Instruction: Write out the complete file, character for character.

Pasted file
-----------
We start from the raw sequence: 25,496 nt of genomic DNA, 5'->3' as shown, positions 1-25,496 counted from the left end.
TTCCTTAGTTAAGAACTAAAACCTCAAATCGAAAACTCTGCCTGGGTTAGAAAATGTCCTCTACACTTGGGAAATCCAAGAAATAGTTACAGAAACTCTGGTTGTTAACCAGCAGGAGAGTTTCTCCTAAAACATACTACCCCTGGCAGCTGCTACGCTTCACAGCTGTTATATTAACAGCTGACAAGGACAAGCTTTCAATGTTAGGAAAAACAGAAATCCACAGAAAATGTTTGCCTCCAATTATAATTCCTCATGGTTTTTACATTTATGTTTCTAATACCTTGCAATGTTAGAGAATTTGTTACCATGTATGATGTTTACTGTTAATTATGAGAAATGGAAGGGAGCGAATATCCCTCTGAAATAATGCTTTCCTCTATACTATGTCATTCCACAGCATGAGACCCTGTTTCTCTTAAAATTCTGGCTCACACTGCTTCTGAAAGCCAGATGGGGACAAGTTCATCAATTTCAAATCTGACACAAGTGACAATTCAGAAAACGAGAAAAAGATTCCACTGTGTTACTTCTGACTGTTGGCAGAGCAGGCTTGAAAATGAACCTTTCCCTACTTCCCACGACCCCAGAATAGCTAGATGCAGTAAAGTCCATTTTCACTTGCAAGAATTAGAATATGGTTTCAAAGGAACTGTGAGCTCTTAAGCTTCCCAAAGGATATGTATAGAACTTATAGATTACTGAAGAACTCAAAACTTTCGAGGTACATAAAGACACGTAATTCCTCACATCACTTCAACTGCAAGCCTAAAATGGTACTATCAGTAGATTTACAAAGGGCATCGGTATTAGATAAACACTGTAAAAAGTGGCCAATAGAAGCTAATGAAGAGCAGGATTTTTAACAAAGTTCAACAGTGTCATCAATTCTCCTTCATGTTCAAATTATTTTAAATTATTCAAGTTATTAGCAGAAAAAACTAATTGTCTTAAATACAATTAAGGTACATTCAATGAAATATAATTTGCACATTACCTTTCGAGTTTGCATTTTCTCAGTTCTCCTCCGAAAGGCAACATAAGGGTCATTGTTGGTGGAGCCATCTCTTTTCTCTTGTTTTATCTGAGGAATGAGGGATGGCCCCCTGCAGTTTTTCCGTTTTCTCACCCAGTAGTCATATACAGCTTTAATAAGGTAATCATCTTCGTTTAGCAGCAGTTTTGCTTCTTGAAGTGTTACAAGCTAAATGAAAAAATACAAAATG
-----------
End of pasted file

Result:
We start from the raw sequence: 25,496 nt of genomic DNA, 5'->3' as shown, positions 1-25,496 counted from the left end.
TTCCTTAGTTAAGAACTAAAACCTCAAATCGAAAACTCTGCCTGGGTTAGAAAATGTCCTCTACACTTGGGAAATCCAAGAAATAGTTACAGAAACTCTGGTTGTTAACCAGCAGGAGAGTTTCTCCTAAAACATACTACCCCTGGCAGCTGCTACGCTTCACAGCTGTTATATTAACAGCTGACAAGGACAAGCTTTCAATGTTAGGAAAAACAGAAATCCACAGAAAATGTTTGCCTCCAATTATAATTCCTCATGGTTTTTACATTTATGTTTCTAATACCTTGCAATGTTAGAGAATTTGTTACCATGTATGATGTTTACTGTTAATTATGAGAAATGGAAGGGAGCGAATATCCCTCTGAAATAATGCTTTCCTCTATACTATGTCATTCCACAGCATGAGACCCTGTTTCTCTTAAAATTCTGGCTCACACTGCTTCTGAAAGCCAGATGGGGACAAGTTCATCAATTTCAAATCTGACACAAGTGACAATTCAGAAAACGAGAAAAAGATTCCACTGTGTTACTTCTGACTGTTGGCAGAGCAGGCTTGAAAATGAACCTTTCCCTACTTCCCACGACCCCAGAATAGCTAGATGCAGTAAAGTCCATTTTCACTTGCAAGAATTAGAATATGGTTTCAAAGGAACTGTGAGCTCTTAAGCTTCCCAAAGGATATGTATAGAACTTATAGATTACTGAAGAACTCAAAACTTTCGAGGTACATAAAGACACGTAATTCCTCACATCACTTCAACTGCAAGCCTAAAATGGTACTATCAGTAGATTTACAAAGGGCATCGGTATTAGATAAACACTGTAAAAAGTGGCCAATAGAAGCTAATGAAGAGCAGGATTTTTAACAAAGTTCAACAGTGTCATCAATTCTCCTTCATGTTCAAATTATTTTAAATTATTCAAGTTATTAGCAGAAAAAACTAATTGTCTTAAATACAATTAAGGTACATTCAATGAAATATAATTTGCACATTACCTTTCGAGTTTGCATTTTCTCAGTTCTCCTCCGAAAGGCAACATAAGGGTCATTGTTGGTGGAGCCATCTCTTTTCTCTTGTTTTATCTGAGGAATGAGGGATGGCCCCCTGCAGTTTTTCCGTTTTCTCACCCAGTAGTCATATACAGCTTTAATAAGGTAATCATCTTCGTTTAGCAGCAGTTTTGCTTCTTGAAGTGTTACAAGCTAAATGAAAAAATACAAAATG